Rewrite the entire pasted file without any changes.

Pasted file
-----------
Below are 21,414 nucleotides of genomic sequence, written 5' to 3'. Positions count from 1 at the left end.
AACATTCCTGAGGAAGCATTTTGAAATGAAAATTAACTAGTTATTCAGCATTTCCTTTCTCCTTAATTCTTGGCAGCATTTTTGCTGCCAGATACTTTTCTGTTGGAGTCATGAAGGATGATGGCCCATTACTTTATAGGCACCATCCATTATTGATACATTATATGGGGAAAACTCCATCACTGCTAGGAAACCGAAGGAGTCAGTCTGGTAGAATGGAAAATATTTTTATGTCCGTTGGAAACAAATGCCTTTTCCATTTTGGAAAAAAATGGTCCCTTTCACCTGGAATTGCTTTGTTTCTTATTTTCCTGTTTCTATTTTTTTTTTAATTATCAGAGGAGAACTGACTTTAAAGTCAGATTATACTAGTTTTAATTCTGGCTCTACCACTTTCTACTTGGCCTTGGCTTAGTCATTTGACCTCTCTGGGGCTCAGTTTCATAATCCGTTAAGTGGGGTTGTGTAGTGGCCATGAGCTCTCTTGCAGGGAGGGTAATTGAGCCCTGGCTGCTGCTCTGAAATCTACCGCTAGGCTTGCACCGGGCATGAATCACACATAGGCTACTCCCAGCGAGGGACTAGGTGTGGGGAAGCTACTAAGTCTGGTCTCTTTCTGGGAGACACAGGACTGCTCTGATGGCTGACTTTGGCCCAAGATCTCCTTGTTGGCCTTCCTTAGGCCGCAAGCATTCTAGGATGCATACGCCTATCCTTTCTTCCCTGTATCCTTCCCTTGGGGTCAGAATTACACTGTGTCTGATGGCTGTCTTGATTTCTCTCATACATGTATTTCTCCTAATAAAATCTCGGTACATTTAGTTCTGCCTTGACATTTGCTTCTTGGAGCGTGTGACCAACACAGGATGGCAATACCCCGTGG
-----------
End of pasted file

Below are 21,414 nucleotides of genomic sequence, written 5' to 3'. Positions count from 1 at the left end.
AACATTCCTGAGGAAGCATTTTGAAATGAAAATTAACTAGTTATTCAGCATTTCCTTTCTCCTTAATTCTTGGCAGCATTTTTGCTGCCAGATACTTTTCTGTTGGAGTCATGAAGGATGATGGCCCATTACTTTATAGGCACCATCCATTATTGATACATTATATGGGGAAAACTCCATCACTGCTAGGAAACCGAAGGAGTCAGTCTGGTAGAATGGAAAATATTTTTATGTCCGTTGGAAACAAATGCCTTTTCCATTTTGGAAAAAAATGGTCCCTTTCACCTGGAATTGCTTTGTTTCTTATTTTCCTGTTTCTATTTTTTTTTTAATTATCAGAGGAGAACTGACTTTAAAGTCAGATTATACTAGTTTTAATTCTGGCTCTACCACTTTCTACTTGGCCTTGGCTTAGTCATTTGACCTCTCTGGGGCTCAGTTTCATAATCCGTTAAGTGGGGTTGTGTAGTGGCCATGAGCTCTCTTGCAGGGAGGGTAATTGAGCCCTGGCTGCTGCTCTGAAATCTACCGCTAGGCTTGCACCGGGCATGAATCACACATAGGCTACTCCCAGCGAGGGACTAGGTGTGGGGAAGCTACTAAGTCTGGTCTCTTTCTGGGAGACACAGGACTGCTCTGATGGCTGACTTTGGCCCAAGATCTCCTTGTTGGCCTTCCTTAGGCCGCAAGCATTCTAGGATGCATACGCCTATCCTTTCTTCCCTGTATCCTTCCCTTGGGGTCAGAATTACACTGTGTCTGATGGCTGTCTTGATTTCTCTCATACATGTATTTCTCCTAATAAAATCTCGGTACATTTAGTTCTGCCTTGACATTTGCTTCTTGGAGCGTGTGACCAACACAGGATGGCAATACCCCGTGG